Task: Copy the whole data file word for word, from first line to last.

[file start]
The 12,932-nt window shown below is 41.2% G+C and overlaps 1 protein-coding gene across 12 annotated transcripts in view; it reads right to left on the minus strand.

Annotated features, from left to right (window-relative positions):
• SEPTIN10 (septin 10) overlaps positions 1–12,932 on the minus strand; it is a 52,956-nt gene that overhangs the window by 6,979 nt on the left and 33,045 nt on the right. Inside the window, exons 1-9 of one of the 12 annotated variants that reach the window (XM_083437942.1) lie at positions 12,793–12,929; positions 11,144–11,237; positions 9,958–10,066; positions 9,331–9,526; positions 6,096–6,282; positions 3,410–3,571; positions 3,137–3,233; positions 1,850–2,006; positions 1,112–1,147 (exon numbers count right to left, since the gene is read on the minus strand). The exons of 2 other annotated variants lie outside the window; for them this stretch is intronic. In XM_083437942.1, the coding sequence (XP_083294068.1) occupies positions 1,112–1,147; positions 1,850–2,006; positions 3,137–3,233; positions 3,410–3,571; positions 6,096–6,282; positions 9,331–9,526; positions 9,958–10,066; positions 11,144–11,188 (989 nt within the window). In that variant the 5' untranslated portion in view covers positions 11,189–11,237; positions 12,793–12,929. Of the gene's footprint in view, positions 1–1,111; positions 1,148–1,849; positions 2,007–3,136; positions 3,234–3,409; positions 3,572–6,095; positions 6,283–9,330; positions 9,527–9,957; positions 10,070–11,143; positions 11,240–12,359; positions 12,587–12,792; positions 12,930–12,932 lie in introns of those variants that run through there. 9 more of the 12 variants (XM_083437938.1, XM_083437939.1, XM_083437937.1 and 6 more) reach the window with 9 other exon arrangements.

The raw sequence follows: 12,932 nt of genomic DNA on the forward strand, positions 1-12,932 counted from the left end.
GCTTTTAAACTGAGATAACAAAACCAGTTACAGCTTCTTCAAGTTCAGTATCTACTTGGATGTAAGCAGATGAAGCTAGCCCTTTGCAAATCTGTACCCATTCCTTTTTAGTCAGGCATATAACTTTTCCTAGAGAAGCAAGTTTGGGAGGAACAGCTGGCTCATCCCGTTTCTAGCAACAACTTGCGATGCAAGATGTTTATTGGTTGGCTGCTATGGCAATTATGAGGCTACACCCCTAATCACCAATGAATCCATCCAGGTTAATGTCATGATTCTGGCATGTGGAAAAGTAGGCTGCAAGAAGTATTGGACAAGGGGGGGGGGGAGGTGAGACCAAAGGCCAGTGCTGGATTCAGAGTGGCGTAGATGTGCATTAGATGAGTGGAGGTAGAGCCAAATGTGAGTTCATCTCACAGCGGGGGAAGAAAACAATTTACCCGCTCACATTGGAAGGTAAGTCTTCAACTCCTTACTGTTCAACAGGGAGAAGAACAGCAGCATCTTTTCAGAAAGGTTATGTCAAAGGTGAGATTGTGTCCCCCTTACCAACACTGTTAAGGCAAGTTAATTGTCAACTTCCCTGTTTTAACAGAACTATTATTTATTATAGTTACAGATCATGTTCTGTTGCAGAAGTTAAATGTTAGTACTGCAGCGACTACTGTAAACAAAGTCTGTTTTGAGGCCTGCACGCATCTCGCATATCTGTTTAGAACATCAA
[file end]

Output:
The 12,932-nt window shown below is 41.2% G+C and overlaps 1 protein-coding gene across 12 annotated transcripts in view; it reads right to left on the minus strand.

Annotated features, from left to right (window-relative positions):
• SEPTIN10 (septin 10) overlaps positions 1–12,932 on the minus strand; it is a 52,956-nt gene that overhangs the window by 6,979 nt on the left and 33,045 nt on the right. Inside the window, exons 1-9 of one of the 12 annotated variants that reach the window (XM_083437942.1) lie at positions 12,793–12,929; positions 11,144–11,237; positions 9,958–10,066; positions 9,331–9,526; positions 6,096–6,282; positions 3,410–3,571; positions 3,137–3,233; positions 1,850–2,006; positions 1,112–1,147 (exon numbers count right to left, since the gene is read on the minus strand). The exons of 2 other annotated variants lie outside the window; for them this stretch is intronic. In XM_083437942.1, the coding sequence (XP_083294068.1) occupies positions 1,112–1,147; positions 1,850–2,006; positions 3,137–3,233; positions 3,410–3,571; positions 6,096–6,282; positions 9,331–9,526; positions 9,958–10,066; positions 11,144–11,188 (989 nt within the window). In that variant the 5' untranslated portion in view covers positions 11,189–11,237; positions 12,793–12,929. Of the gene's footprint in view, positions 1–1,111; positions 1,148–1,849; positions 2,007–3,136; positions 3,234–3,409; positions 3,572–6,095; positions 6,283–9,330; positions 9,527–9,957; positions 10,070–11,143; positions 11,240–12,359; positions 12,587–12,792; positions 12,930–12,932 lie in introns of those variants that run through there. 9 more of the 12 variants (XM_083437938.1, XM_083437939.1, XM_083437937.1 and 6 more) reach the window with 9 other exon arrangements.

The raw sequence follows: 12,932 nt of genomic DNA on the forward strand, positions 1-12,932 counted from the left end.
GCTTTTAAACTGAGATAACAAAACCAGTTACAGCTTCTTCAAGTTCAGTATCTACTTGGATGTAAGCAGATGAAGCTAGCCCTTTGCAAATCTGTACCCATTCCTTTTTAGTCAGGCATATAACTTTTCCTAGAGAAGCAAGTTTGGGAGGAACAGCTGGCTCATCCCGTTTCTAGCAACAACTTGCGATGCAAGATGTTTATTGGTTGGCTGCTATGGCAATTATGAGGCTACACCCCTAATCACCAATGAATCCATCCAGGTTAATGTCATGATTCTGGCATGTGGAAAAGTAGGCTGCAAGAAGTATTGGACAAGGGGGGGGGGGAGGTGAGACCAAAGGCCAGTGCTGGATTCAGAGTGGCGTAGATGTGCATTAGATGAGTGGAGGTAGAGCCAAATGTGAGTTCATCTCACAGCGGGGGAAGAAAACAATTTACCCGCTCACATTGGAAGGTAAGTCTTCAACTCCTTACTGTTCAACAGGGAGAAGAACAGCAGCATCTTTTCAGAAAGGTTATGTCAAAGGTGAGATTGTGTCCCCCTTACCAACACTGTTAAGGCAAGTTAATTGTCAACTTCCCTGTTTTAACAGAACTATTATTTATTATAGTTACAGATCATGTTCTGTTGCAGAAGTTAAATGTTAGTACTGCAGCGACTACTGTAAACAAAGTCTGTTTTGAGGCCTGCACGCATCTCGCATATCTGTTTAGAACATCAA